Editor’s Note: This article is from a series of #FootClan guest posts highlighting what set Footballers rankings apart.
Creating fantasy rankings is a meticulous and information-based gig that should be left for the experts. There are no better experts in the industry when compiling these fantasy rankings than the guys at The Fantasy Footballers.
The Footballers have a long resume filled with successful player rankings. They have helped fantasy players just like you all around the globe, by allowing those players to increase their fantasy knowledge drastically. In fact, they might even have compiled some fantasy victories along the way. Let’s not forget the times you may have just thrown a guy in your lineup because you trusted the Footballers’ expertise, only to be rewarded graciously.
So how do The Fantasy Footballers continue to churn award-winning fantasy rankings on a consistent basis? It may not be as easy as you may think. Numerous elements go into setting fantasy player rankings. These elements can drastically change where a player sits within fantasy rankings on a weekly basis. Below we examine just a few of the numerous factors that go into creating the best rankings in fantasy football.
Do you think anyone took Jerry Rice out of their fantasy lineup because he was going against Deion Sanders in the upcoming week? Didn’t think so. So why would you bench Saquon Barkley just because his opponent ranks within the top five of total defenses? News alert, you shouldn’t.
The Fantasy Footballers’ fantasy rankings back up these claims by asserting the cream of the crop talents at their respective position at the top of weekly fantasy rankings, on most occasions. However, there are factors that slightly alter a fantasy stud’s ranking, including injury, injury to players around them, or a truly horrendous matchup. Yet, even then the player will likely drop just a single ranking or two to be interchanged with another elite talent at his position.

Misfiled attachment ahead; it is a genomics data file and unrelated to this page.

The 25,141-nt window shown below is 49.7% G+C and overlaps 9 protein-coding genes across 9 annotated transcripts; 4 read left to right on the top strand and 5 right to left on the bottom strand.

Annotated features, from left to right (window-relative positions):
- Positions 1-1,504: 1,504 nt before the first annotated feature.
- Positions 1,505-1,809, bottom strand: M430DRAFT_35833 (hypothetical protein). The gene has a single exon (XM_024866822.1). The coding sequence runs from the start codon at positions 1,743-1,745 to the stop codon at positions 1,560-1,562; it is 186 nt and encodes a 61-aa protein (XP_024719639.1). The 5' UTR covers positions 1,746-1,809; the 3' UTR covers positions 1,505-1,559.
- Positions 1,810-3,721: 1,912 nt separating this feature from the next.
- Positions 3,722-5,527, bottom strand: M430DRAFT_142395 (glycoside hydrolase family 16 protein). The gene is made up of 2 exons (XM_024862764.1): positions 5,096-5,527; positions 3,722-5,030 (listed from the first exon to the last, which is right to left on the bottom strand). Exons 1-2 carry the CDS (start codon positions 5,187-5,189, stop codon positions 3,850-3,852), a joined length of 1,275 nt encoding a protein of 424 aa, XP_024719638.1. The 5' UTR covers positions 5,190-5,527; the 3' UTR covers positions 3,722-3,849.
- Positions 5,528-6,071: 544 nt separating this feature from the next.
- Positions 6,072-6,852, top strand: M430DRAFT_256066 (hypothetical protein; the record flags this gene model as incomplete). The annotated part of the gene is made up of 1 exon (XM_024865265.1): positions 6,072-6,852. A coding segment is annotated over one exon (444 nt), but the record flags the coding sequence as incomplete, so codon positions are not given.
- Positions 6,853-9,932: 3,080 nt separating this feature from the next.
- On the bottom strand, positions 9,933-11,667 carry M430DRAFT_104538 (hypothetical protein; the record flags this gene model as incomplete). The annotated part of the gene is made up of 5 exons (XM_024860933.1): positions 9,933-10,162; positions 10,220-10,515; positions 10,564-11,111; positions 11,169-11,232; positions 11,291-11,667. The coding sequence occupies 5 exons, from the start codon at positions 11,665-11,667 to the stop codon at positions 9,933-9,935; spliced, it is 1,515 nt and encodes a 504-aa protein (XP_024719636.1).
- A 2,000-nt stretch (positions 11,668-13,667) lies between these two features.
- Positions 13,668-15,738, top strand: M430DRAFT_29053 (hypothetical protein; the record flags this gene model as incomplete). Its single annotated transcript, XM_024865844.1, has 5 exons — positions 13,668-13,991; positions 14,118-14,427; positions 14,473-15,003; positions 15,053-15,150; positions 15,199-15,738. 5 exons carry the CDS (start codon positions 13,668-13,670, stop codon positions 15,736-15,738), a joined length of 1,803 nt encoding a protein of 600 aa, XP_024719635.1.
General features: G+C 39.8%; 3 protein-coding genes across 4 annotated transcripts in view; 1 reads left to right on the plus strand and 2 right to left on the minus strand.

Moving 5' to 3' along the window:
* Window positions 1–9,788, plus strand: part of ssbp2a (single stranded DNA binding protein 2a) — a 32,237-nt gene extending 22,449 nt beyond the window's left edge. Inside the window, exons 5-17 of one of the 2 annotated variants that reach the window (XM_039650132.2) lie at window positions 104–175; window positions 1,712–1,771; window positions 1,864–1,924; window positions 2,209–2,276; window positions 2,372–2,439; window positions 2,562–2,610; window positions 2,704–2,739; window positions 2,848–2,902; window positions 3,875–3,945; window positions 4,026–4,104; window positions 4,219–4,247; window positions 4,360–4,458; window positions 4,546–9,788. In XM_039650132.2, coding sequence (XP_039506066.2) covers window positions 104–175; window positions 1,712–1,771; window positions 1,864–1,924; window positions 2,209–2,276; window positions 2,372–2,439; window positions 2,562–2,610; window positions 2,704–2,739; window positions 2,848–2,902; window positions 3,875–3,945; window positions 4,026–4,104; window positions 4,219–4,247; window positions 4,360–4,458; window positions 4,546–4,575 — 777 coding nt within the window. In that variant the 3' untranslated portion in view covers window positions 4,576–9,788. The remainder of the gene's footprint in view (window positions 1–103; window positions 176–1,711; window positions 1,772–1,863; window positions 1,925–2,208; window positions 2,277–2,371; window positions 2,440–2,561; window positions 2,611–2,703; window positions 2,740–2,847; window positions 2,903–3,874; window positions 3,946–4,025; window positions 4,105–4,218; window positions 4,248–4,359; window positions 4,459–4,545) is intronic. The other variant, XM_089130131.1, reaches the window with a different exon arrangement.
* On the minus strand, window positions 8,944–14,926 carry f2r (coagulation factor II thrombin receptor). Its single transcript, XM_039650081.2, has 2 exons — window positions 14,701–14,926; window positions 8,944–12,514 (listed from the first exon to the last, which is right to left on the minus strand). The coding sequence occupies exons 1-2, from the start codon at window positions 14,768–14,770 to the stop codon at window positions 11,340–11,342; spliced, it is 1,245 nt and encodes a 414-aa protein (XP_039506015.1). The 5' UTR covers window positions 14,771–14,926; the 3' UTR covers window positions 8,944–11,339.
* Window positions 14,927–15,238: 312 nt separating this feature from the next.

So much goes into successful play in fantasy football. Don’t overthink the obvious, the Footballers sure don’t when creating their fantasy rankings.
Players on the Cusp
Must-start options are just a select few of the best of the best talent in the world. For the most part, you will build the majority of your lineup off of talent that is second-tier or below.
So how do the Fantasy Footballers decide who to place behind the must-start options in their fantasy rankings on a weekly basis? One element in their decision making is examining players who are on the verge of greatness. These players have constantly shown themselves as viable fantasy options during their time in the league. They continue to grow and improve on a yearly, or at times weekly basis.
A prime example of this would be Antonio Brown. It may be hard to think back on a time when AB was anything less than a superstar, but that time did in fact exist. At one point, it was Mike Wallace, not Antonio Brown, who was Pittsburgh’s number one option in the passing game. I know, crazy right?